On June 30 this year, in conjunction with the annual conference of the Seminar on the Acquisition of Latin American Library Materials (SALALM), specialists and librarians from the U.S., the U.K., and Latin America gathered in Mexico City for a mid-course critique of CRL's Global Collections Initiative. The Initiative, supported by the Andrew W. Mellon Foundation, was created to determine how to address the serious deficiencies in the “supply chain” for primary source materials for area and international studies (AIS) research. That supply chain, created during the paper era, is showing its age in today's globalized, digital research environment.
The present phase of the Global Collections Initiative, which runs to mid 2019, is focused on a single region: Latin America and the Caribbean. But we hope to produce a template for cooperation and practice that CRL can apply to supporting research on other world regions, as sub-Saharan Africa, the Middle East, and Southeast Asia, as well. Here are some things we took away from the workshop.
Digitizing Historical Collections and Archives
Substantial new investment is needed in the digitization of archives and other primary documentation from the Global South. For researchers in all regions, digital access to the vast amounts of evidence produced only in tangible form is clearly preferable to interlibrary loan and microform. Digitized historical materials from libraries in the North, like the SAMP Brazilian Government Documents, have proved useful to scholars in the U.S. and in Latin America. Two kinds of materials deserve special attention:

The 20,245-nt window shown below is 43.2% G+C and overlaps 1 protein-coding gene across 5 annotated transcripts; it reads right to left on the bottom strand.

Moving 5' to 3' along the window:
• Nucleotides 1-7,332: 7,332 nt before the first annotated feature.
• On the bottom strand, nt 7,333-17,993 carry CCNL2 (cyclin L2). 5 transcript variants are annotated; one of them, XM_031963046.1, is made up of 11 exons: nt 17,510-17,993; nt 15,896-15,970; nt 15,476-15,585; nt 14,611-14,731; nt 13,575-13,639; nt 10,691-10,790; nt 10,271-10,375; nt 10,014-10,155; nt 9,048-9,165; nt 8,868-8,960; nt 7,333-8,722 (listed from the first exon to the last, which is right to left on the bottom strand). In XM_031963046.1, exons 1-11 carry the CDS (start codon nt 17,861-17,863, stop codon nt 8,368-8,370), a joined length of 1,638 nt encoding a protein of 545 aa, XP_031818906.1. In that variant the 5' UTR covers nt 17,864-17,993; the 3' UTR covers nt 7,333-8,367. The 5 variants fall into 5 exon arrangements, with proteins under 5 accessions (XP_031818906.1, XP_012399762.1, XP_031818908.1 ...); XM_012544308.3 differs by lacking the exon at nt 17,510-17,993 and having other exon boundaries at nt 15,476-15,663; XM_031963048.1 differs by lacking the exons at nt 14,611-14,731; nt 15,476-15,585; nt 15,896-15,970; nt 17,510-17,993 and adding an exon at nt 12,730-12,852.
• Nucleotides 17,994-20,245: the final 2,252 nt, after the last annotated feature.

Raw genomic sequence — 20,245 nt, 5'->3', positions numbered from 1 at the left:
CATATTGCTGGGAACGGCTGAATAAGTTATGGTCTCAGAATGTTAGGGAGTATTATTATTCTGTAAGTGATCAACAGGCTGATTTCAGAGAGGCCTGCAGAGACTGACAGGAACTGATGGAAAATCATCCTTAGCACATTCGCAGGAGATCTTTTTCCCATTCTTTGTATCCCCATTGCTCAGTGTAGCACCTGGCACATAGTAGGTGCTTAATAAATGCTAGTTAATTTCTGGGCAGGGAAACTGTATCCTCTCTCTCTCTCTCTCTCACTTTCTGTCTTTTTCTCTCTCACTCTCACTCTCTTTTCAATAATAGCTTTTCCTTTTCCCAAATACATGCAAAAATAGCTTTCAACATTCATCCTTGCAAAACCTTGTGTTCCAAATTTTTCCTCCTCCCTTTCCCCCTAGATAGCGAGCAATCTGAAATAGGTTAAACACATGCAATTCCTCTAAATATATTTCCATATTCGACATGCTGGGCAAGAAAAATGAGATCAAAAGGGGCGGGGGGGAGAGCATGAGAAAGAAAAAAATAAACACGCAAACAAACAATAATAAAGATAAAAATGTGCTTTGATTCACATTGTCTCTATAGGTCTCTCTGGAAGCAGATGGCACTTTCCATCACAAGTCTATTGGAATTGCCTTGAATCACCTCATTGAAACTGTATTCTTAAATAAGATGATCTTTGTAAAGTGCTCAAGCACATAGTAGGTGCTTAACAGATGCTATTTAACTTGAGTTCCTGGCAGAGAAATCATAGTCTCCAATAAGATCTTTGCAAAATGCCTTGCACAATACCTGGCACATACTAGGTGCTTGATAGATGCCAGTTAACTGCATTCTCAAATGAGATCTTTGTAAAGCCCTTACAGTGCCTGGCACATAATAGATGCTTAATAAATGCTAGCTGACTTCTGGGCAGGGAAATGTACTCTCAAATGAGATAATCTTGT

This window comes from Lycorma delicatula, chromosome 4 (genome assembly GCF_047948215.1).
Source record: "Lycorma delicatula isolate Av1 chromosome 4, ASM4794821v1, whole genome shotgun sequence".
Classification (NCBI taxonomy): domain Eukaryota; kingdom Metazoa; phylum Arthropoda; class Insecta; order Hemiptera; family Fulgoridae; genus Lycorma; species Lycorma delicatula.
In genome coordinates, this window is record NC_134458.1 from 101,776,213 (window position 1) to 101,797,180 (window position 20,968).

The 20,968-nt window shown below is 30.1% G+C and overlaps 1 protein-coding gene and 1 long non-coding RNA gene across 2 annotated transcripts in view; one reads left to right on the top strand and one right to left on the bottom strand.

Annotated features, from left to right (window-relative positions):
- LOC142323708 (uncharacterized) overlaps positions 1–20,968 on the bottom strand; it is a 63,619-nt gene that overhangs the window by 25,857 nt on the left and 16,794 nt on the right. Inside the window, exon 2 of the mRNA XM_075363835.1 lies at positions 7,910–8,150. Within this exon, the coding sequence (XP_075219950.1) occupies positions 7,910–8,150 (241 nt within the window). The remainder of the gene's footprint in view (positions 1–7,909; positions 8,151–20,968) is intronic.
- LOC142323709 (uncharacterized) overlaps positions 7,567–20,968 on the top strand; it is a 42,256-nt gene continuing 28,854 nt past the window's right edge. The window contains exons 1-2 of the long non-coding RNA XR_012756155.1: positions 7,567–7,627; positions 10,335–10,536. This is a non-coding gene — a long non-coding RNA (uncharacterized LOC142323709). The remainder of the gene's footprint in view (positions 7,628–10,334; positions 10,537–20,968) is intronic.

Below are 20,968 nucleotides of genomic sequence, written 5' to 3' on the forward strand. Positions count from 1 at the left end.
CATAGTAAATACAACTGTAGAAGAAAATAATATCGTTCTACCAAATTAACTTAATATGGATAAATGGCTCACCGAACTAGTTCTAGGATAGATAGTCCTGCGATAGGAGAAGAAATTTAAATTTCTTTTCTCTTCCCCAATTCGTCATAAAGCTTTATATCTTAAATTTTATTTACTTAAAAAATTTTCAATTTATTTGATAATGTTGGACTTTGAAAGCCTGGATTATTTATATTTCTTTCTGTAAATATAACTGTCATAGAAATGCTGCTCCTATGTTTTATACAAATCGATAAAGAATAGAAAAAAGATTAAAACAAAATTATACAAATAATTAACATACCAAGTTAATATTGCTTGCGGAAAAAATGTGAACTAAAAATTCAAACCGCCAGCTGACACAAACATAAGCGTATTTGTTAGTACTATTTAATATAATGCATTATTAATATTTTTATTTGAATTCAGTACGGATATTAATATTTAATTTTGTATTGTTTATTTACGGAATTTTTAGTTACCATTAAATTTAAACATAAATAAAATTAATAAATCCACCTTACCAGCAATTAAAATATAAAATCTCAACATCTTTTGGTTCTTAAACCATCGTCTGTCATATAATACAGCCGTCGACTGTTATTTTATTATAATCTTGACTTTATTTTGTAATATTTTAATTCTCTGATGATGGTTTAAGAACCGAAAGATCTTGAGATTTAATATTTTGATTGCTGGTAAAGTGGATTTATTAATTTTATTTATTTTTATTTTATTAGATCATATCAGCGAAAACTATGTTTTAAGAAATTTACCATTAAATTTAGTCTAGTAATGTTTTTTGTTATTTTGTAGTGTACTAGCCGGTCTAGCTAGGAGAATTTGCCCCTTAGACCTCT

- News is particularly important, as source material that supports research in a wide range of disciplines. Unfortunately microfilm, long the dominant medium for preserving and providing access to back issues of newspapers, is becoming less useful and sustainable owing to changes in researcher preferences and publisher practices. Of particular concern are postwar and contemporary titles, where copyright restrictions inhibit library digitization and publishers are imposing new restrictions on the use of microform copies.
- Legal publications and other government-related information are important, not only to scholarship but to the functioning of civil society in general. Many jurisdictions now publish their laws, court decisions, statistics, and other public-interest materials only online, or in costly or unstable commercial databases. Depository libraries are disappearing, and historical documents are often weeded from the remaining repositories. Government records and other documentation relating to official corruption, state-sponsored violence, and other matters of strong public interest are especially susceptible to loss or suppression.
Therefore CRL should increase its investment in digitizing newspapers and government-related materials and archives held by libraries in the North, and should marshal support for digitization of archives held in the region. Priority should be given to materials at greatest risk, and CRL should engage libraries North and South in setting those priorities.
Many libraries in the North are already digitizing holdings from Latin America and other world regions. While this has created a wealth of scholarly resources, the lack of coordination and uniformity of practice among the efforts hampers discovery and use of the resources created. There is also a problematic tendency among institutions in the North to monetize their holdings of materials relating to other world regions. ProQuest's Digital National Security Archives, a body of material particularly relevant to researchers in Latin America but quite costly to acquire, and Adam Matthew's India Office Records from the British Library, 1599-1947 are instances of this practice. CRL should promote the sharing of data, best practices and strategic thinking on preservation and digitization of historical materials, to promote informed decision-making and digital investment by libraries, and should work with partner consortia to counter privatization and promote open and equitable access.